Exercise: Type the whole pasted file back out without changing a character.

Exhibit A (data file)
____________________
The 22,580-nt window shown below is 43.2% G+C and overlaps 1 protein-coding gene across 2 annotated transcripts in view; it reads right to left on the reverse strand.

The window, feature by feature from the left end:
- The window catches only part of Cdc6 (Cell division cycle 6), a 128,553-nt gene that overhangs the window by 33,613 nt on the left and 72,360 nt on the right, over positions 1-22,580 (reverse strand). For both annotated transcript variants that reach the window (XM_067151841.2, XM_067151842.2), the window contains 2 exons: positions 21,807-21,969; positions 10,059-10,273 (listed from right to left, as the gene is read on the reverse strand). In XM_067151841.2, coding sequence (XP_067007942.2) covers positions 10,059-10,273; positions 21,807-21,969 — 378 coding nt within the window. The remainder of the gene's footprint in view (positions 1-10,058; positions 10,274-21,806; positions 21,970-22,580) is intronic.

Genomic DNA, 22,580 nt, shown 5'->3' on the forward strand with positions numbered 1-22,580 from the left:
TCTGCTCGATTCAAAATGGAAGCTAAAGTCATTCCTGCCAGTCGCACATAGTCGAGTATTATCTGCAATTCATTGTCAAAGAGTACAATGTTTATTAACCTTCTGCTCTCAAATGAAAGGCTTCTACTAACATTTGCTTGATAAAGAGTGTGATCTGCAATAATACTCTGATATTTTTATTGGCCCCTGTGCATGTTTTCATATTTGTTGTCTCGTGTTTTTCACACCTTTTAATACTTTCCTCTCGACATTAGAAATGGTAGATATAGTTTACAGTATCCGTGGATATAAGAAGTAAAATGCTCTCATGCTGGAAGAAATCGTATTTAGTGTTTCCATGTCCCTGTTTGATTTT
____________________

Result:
The 22,580-nt window shown below is 43.2% G+C and overlaps 1 protein-coding gene across 2 annotated transcripts in view; it reads right to left on the reverse strand.

The window, feature by feature from the left end:
- The window catches only part of Cdc6 (Cell division cycle 6), a 128,553-nt gene that overhangs the window by 33,613 nt on the left and 72,360 nt on the right, over positions 1-22,580 (reverse strand). For both annotated transcript variants that reach the window (XM_067151841.2, XM_067151842.2), the window contains 2 exons: positions 21,807-21,969; positions 10,059-10,273 (listed from right to left, as the gene is read on the reverse strand). In XM_067151841.2, coding sequence (XP_067007942.2) covers positions 10,059-10,273; positions 21,807-21,969 — 378 coding nt within the window. The remainder of the gene's footprint in view (positions 1-10,058; positions 10,274-21,806; positions 21,970-22,580) is intronic.

Genomic DNA, 22,580 nt, shown 5'->3' on the forward strand with positions numbered 1-22,580 from the left:
TCTGCTCGATTCAAAATGGAAGCTAAAGTCATTCCTGCCAGTCGCACATAGTCGAGTATTATCTGCAATTCATTGTCAAAGAGTACAATGTTTATTAACCTTCTGCTCTCAAATGAAAGGCTTCTACTAACATTTGCTTGATAAAGAGTGTGATCTGCAATAATACTCTGATATTTTTATTGGCCCCTGTGCATGTTTTCATATTTGTTGTCTCGTGTTTTTCACACCTTTTAATACTTTCCTCTCGACATTAGAAATGGTAGATATAGTTTACAGTATCCGTGGATATAAGAAGTAAAATGCTCTCATGCTGGAAGAAATCGTATTTAGTGTTTCCATGTCCCTGTTTGATTTT